A few things online that caught my attention this week:
When Warren Harding paid mistress to stay silent.
Dominic Green reviews Sarah Bakewell, Humanly Possible: Seven Hundred Years of Humanist Freethinking, Inquiry, and Hope.
Michael Kazin wonders if it is possible for one party to dominate American politics again.
Tom Deignan reviews Beverly Gage, G-Man: J. Edgar Hoover and the Making of the American Century.
Thomas Lacquer reviews Francesca Morgan, A Nation of Descendants: Politics and the Practice of Genealogy in US History. (Listen to our interview with Moran here.)
What happened to Twitter?
Johann Neem reviews Will Bunch, After the Ivory Tower Falls: How College Broke the American Dream and Blew Up Pollitics–And How To Fix It
In The New York Times, Tish Harrison Warren endorses “The Chosen” and interviews its star.
When it comes to interpreting the Constitution, many conservatives are moving away from originalism and embracing natural law.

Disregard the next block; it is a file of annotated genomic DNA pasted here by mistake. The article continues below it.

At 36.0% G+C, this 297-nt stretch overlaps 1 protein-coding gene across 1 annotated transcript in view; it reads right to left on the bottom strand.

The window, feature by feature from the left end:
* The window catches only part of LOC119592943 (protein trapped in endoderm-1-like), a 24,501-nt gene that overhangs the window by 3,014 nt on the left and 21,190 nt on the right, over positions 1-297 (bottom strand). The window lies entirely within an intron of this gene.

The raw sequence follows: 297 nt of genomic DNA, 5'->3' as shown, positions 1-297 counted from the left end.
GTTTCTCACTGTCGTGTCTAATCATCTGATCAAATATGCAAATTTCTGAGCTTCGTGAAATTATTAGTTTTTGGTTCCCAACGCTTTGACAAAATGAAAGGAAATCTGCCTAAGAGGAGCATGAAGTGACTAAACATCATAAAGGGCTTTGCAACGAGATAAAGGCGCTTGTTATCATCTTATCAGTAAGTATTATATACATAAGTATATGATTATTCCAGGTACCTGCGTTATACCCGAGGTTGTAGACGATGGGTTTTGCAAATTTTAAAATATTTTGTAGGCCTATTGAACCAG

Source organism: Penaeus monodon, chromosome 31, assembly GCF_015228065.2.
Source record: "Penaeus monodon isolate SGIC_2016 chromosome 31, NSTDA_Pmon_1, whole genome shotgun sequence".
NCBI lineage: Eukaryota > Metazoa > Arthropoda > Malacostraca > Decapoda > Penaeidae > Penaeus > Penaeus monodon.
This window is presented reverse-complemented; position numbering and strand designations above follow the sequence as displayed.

Barbara Perry reviews Rebecca Boggs Roberts, The Fascinating Rise and Complex Legacy of First Lady Edith Wilson.
“The world can be saved from itself only by a Savior who ruthlessly exposes the greed and libido dominandi that lurk behind captivating screens of civility and piety.”
Mother Cabrini: The first American saint.
Helen Keller: socialist.
JSTOR Daily annotates Lyndon Johnson’s 1868 speech announcing that he would not run for re-election.
David Hollinger on the use of Christianity by both the Right and the Left.
Martha Anne Toll reviews Dean Calbreath’s The Sergeant: The Incredible Life of Nicholas Said.
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